A chilly change in season is the perfect reason to lock yourself indoors, binge-watch Netflix, eat plenty of ramen, and reorganize your makeup bag. Since expired makeup products can cause epidermis discomfort and vision infections, it is critical to replace them before each goes south. A fresh study from Stowaway Cosmetics and Poshly found that 89 percent of women hoard old make-up “in the event.” Plus, fewer than one in five of us trash mascara within the recommended 90 days (we’re guilty, too).

Unlike food, cosmetic makeup products aren’t necessary to have an expiration date on the packaging. Instead, you’ll have to keep an eye on when you opened up them. Most products have a jar symbol with a numeral that indicates the number of a few months you have until the item is no longer usable. If you have a hard time keeping track of when you’ve bought things, just use a Sharpie to jot down the purchase time. If you learn how to care for your cosmetics, your make-up should last well. But use good sense: if your gloss is bloody, your toe-nail Polish is separating, or your lipstick has a funny smell – it is time to bet it adieu. And maybe your next life goal ought to be to never let crusty compacts and congealed mascara makes an appearance again.

A supremely well designed and photographed gag with the model airplane in freefall. Have our hapless heroes met their destiny untimely? Did the producers forget this is said to be a comedy? Will have time to write his Will? James Mason no less. You might have heard about him.

Warner’s Stage 5 special effects department at the time VIRGINIA CITY (1940) was made. Top left is the head of department Byron Haskin; middle top is effects cameraman Edwin DuPar; top right is director of photographic effects Hans Koenekamp; bottom level left is head matte painter Paul Detlefsen; bottom right is Warner’s designer Ron Strang.

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The renowned Stage 5 Special Effects Department on the Warner Bros lot. I’m a huge admirer of old-time hand lettered movie name credit cards – a skillset all of its own. On many events studio farmed this type of specialty work out to optical houses such as Pacific Title, where illustrators would carefully hand paint the lettering onto either cup or thick artwork card, depending upon the requirement. I really like mattes from the 1940’s, which for me is my favorite period, stylistically speaking. Certainly, the reform was at an all time high in as far as the sheer level of matted scenes coming out of studios during that decade.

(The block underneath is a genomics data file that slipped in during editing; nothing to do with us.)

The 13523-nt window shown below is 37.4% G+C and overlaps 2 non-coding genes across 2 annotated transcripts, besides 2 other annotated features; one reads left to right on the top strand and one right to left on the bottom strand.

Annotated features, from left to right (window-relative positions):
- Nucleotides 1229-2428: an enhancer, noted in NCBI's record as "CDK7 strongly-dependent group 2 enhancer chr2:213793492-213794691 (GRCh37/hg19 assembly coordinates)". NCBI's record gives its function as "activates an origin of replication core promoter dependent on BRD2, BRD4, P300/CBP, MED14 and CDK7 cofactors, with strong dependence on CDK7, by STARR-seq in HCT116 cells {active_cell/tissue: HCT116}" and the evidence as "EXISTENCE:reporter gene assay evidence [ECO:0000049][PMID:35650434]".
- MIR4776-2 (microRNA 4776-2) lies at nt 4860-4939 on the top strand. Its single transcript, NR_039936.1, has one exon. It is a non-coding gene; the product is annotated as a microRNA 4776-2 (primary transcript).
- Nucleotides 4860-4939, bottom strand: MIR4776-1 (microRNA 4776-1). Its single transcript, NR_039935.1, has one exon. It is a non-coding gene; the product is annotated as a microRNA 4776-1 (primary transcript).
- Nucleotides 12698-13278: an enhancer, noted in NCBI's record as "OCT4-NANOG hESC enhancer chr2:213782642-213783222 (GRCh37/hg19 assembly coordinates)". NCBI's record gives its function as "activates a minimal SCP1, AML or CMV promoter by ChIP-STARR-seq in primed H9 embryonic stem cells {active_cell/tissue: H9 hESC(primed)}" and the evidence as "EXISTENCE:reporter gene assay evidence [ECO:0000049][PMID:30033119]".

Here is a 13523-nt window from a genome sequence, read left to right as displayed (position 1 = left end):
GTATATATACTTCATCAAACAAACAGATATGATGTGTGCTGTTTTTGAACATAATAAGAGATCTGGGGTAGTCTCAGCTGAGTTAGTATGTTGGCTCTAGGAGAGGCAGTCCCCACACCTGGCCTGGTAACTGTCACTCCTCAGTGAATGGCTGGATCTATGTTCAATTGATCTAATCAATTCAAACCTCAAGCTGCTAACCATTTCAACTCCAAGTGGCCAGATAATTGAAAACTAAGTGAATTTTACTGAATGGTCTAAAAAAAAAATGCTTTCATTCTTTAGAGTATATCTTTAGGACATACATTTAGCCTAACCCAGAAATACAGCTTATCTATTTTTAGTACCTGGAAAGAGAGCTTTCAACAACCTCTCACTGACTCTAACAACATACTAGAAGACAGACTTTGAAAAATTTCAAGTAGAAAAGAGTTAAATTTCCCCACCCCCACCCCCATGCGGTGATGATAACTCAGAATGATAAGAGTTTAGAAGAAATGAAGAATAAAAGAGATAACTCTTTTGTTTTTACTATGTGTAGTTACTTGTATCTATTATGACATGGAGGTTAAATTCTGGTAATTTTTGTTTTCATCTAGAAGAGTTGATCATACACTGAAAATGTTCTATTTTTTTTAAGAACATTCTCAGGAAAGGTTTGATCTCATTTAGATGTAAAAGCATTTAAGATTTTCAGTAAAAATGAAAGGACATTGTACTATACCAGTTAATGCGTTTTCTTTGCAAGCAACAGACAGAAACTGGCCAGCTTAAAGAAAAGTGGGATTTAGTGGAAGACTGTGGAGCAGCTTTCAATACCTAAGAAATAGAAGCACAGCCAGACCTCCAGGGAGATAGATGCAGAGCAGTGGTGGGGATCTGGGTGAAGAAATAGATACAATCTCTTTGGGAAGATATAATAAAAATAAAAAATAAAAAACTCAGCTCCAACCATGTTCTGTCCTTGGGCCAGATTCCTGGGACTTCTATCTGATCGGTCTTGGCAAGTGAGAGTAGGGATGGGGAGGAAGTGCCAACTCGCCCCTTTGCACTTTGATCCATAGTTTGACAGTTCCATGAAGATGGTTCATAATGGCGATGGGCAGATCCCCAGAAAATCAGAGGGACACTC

Matte artists at Warner Bros at that time included head painter Paul Detlefsen, artists Mario Larrinaga, Chesley Bonestell, Jack Shaw, Vern Taylor, Hans Bartholowsky, and Jack Cosgrove. Matte cinematographer was John Crouse. Director Michael Curtiz was a dab-hand with this sort of macho action and turned out many high quality pictures, mostly for Warner Bros. Curtiz understood the power of the well-integrated matte shot and had not been shy when it came to utilizing the method. A great shot where multiple elements have been mixed for a brief stunt sequence where in fact the professional leaps from a speeding carriage into a deep ravine and river.

The horses and carriage are a genuine live action component, with the distant landscapes being painted and the near foreground rock and roll tree and wall are small elements, as well as the actual railings and bridge. The water is apparently a real, additional component and the falling actor I think has been doubled in up to now another element. Edwin DuPar was Warner’s very long time visual effects cameraman whose profession with this studio room dated way back to 1920 under pioneering SFX head Fred Jackman in.

DuPar specialized in every manner of results cinematography, with a particular bent for small shots. It was commonplace throughout the 40’s specifically for studio art directors to design enhanced skies to increase the dramatic narrative on so many pictures. I’m a great admirer of the matte decorated cloud and atmosphere added by matte performers of that period. I just imagine it? Believe it, or not. Simple sky enhancement was something requested by this director.